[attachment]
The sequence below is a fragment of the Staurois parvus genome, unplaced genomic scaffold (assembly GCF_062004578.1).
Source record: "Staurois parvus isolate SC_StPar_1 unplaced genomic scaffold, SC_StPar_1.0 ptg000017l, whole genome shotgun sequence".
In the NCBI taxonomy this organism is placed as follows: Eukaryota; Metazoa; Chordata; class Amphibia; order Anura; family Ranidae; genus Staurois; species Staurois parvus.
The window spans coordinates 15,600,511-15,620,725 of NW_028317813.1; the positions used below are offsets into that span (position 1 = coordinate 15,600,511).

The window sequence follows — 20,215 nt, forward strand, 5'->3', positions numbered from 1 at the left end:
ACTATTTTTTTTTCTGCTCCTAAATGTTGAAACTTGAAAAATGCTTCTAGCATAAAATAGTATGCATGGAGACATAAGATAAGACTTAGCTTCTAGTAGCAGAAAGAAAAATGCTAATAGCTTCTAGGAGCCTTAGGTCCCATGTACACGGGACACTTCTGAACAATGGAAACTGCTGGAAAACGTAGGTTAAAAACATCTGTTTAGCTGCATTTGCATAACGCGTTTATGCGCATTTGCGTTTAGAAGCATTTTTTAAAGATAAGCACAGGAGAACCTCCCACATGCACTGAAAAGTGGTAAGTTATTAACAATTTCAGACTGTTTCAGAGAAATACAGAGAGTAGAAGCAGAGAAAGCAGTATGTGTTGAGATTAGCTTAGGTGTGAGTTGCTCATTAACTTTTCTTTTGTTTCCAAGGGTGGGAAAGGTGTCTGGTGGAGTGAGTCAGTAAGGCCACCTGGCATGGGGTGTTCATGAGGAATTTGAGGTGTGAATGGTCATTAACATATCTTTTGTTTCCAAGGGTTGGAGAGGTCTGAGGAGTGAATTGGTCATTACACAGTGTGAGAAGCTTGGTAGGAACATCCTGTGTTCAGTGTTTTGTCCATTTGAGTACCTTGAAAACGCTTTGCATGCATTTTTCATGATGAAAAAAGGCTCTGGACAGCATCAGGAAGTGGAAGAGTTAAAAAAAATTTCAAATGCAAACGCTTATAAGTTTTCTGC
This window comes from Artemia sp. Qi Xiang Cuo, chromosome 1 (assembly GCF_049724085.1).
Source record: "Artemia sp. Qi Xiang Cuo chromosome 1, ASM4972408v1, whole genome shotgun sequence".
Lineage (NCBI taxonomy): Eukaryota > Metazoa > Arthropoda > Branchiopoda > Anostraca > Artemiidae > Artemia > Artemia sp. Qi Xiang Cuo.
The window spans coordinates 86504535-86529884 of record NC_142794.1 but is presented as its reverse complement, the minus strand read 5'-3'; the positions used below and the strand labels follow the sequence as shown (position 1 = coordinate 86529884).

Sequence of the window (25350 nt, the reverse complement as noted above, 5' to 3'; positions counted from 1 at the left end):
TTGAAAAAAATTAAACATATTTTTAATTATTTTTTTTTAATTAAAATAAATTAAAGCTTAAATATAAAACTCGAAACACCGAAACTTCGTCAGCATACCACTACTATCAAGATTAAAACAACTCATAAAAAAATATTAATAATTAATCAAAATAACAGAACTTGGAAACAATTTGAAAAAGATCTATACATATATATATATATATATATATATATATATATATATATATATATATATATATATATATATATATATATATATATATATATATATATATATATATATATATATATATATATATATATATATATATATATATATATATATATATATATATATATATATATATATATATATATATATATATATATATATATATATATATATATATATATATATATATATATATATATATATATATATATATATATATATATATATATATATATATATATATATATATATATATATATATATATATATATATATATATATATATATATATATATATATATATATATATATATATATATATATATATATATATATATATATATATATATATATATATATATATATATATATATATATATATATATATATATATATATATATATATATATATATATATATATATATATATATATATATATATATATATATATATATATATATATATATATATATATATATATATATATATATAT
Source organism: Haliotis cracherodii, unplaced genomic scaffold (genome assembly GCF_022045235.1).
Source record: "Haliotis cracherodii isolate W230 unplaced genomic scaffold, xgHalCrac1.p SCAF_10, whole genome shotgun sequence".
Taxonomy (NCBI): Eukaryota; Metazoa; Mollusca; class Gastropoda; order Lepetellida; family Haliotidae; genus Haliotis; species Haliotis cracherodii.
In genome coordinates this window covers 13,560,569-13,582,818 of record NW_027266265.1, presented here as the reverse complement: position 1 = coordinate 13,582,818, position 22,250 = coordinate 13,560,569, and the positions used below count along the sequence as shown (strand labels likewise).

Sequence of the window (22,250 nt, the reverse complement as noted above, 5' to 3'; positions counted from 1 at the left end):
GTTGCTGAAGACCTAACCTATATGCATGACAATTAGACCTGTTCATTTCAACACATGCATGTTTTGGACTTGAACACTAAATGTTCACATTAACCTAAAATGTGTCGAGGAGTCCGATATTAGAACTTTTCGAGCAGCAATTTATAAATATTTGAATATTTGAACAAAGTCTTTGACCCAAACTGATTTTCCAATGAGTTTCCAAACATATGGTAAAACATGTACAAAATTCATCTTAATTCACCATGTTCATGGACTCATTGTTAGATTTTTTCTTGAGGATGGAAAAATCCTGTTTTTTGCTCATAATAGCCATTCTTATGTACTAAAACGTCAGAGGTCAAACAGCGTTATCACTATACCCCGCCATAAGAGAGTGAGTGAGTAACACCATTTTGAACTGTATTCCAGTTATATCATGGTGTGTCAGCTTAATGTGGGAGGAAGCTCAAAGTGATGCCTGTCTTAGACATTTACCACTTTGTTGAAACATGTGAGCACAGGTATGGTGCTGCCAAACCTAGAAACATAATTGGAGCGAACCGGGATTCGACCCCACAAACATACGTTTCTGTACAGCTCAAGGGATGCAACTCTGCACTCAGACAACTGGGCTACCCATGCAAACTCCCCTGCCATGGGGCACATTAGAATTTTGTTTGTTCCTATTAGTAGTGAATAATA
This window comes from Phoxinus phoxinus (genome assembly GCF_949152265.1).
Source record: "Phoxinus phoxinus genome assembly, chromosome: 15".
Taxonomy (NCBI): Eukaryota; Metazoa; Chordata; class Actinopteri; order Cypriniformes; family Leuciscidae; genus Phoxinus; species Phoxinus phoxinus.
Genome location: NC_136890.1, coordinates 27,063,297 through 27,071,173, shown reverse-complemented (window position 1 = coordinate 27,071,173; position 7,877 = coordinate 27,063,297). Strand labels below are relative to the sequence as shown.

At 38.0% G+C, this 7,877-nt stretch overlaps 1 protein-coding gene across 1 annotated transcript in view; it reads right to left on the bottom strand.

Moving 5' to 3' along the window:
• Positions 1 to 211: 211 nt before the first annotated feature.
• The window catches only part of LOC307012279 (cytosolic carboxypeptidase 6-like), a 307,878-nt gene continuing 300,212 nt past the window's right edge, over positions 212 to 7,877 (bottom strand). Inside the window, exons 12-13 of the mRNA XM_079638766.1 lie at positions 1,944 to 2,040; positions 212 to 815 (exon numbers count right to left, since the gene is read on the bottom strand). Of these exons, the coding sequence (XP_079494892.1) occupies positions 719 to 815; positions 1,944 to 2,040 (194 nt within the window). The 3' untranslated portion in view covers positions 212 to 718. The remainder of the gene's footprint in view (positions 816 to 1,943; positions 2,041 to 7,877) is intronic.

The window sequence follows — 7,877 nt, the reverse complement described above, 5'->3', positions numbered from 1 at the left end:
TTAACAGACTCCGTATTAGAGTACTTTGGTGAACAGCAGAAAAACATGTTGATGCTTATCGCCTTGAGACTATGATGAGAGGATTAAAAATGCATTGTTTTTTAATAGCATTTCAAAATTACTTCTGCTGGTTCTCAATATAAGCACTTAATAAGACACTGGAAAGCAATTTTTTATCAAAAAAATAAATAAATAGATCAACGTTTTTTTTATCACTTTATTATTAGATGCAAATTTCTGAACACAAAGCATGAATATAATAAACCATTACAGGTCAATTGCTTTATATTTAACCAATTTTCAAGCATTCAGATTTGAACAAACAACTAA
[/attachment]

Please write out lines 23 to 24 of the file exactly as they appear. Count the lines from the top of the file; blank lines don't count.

At 38.0% G+C, this 7,877-nt stretch overlaps 1 protein-coding gene across 1 annotated transcript in view; it reads right to left on the bottom strand.

Moving 5' to 3' along the window: